The redundant power supply/signal conditioner system illustrated in FIG. 4 is capable of surviving any single failure. If the constant current source 14 "fails high" by outputting a voltage higher than is allowed for by the system, an overvoltage protection circuit 84 grounds the output of the operational amplifier 38, as will be explained later with respect to FIG. 5. Therefore, if the constant current source 14 in module 10A, which is again assumed to output the highest voltage, "fails high", "fails low", or is removed from the system, the result is the same--a current is no longer supplied to the system by the constant current source 14 in module 10A. When this occurs, the voltage V2B drops below that of voltage V1B and the operational amplifier 38 in module 10B is turned on, producing a voltage within 0.1% of that previously produced by the constant current source 14 in module 10A.
These results are easily provided by using an overvoltage protection circuit such as an MPC2005 manufactured by Motorola Inc. or a circuit such as that illustrated in FIG. 5 using a silicon controlled rectifier 86 controlled by zener diode 88 connected in series with a resistor 90. Very little current flows through the circuit illustrated in FIG. 5 until the voltage output by the constant current source 14 is sufficiently high to break down the zener diode 88. When the breakdown occurs, a positive voltage is applied to the gate electrode of the silicon controlled rectifier 86 which then turns on and remains on, routing all current supplied by the current limited operational amplifier 38 through an LED 91 which provides a visual indication of a "high" failure. Conventional silicon controlled rectifiers are turned off by stopping the current flowing therethrough, therefore if the cause of the excessively high voltage is corrected, there must be a break in the current in order for the silicon controlled rectifier 86 to permit the constant current source 14 to again supply current to the RTD 12.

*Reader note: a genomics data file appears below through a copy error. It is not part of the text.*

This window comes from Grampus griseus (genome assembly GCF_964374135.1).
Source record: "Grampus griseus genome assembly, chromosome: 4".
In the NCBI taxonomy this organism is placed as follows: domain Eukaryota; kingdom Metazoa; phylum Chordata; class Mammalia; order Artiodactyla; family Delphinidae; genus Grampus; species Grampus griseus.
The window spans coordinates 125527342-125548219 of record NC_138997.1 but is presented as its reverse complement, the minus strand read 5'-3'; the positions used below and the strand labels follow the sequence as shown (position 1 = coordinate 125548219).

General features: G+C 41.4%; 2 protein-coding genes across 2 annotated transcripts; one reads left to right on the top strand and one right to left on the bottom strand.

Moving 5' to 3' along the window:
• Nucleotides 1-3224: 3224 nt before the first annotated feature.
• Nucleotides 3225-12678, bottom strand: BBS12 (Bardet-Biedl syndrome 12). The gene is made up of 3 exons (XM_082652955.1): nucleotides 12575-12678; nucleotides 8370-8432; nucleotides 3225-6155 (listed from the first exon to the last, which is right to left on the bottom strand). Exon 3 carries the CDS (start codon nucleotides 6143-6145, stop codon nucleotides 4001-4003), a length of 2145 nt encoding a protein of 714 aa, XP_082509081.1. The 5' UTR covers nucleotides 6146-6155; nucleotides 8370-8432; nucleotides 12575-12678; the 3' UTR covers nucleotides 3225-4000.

A failed power supply/signal conditioner module 10 can be removed from the system without affecting the operation of the remaining components. Assuming the above described failure to produce a current in module 10A has occurred and module 10A is removed for repair or replacement, the current output by the constant current source 14 in module 10B will continue to be supplied to the RTD 12. The current will flow from the first output terminal 18 (FIG. 4) in module 10B to the screw terminal 76A, and since the usual current path through module 10A is not available, the current will flow through diode 78A to screw terminal 80A and return to module 10B via the RTD 12.
In order to provide the operation described above, the diode circuits 78A and 78B must have a bias voltage from screw terminals 76 to 80 which is higher than that caused by the current flowing through a nonoperational power supply module 10. Conventional constant current source 14 and surge withstand circuit 16 combined with diode 72 will cause a voltage drop of approximately 3.0 volts across output terminals 20 and 18. Thus, as illustrated in FIG. 6A, each of the diode circuits 78 may comprise a group of series connected diodes 92 with a total forward bias voltage drop of greater than 3.0 volts. Alternatively, as illustrated in FIG. 6B, each of the diode circuits 78 may comprise a high power, reverse bias diode 94, such as a Tranzorb diode and a forward bias diode 96, having a combined breakdown voltage higher than 3.0 volts.
The many features and advantages of the present invention are apparent from the detailed specification, and thus it is intended by the appended claims to cover all such features and advantages of the system which fall within the true spirit and scope of the invention. Further, since numerous modifications and changes will readily occur to those skilled in the art, it is not desired to limit the invention to the exact construction and operation illustrated and described, accordingly, all suitable modifications and equivalents may be resorted to, falling within the scope and spirit of the invention.
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|U.S. Classification||307/43, 323/269, 307/85, 361/91.5, 307/66, 363/69, 307/64|
|International Classification||G01R27/14, G01K7/24, G21C17/003, G05F1/59, G01K7/20|
|Cooperative Classification||G05F1/59, Y10T307/615, Y10T307/724, Y10T307/50, Y10T307/625|
|Mar 8, 1985||AS||Assignment|
Owner name: WESTINGHOUSE ELECTRIC CORPORATION, WESTINGHOUE BLD
Free format text: ASSIGNMENT OF ASSIGNORS INTEREST.;ASSIGNOR:SUTHERLAND, JAMES F.;REEL/FRAME:004382/0041
Effective date: 19850301
|Jun 27, 1990||FPAY||Fee payment|
Year of fee payment: 4
|Sep 29, 1994||FPAY||Fee payment|
Year of fee payment: 8
|Nov 25, 1998||FPAY||Fee payment|
Year of fee payment: 12
|Jun 24, 1999||AS||Assignment|
Owner name: WESTINGHOUSE ELECTRIC CO. LLC, PENNSYLVANIA
Free format text: ASSIGNMENT OF ASSIGNORS INTEREST;ASSIGNOR:CBS CORPORATION (FORMERLY KNOWN AS WESTINGHOUSE ELECTRIC CORPORATION;REEL/FRAME:010070/0819
Effective date: 19990322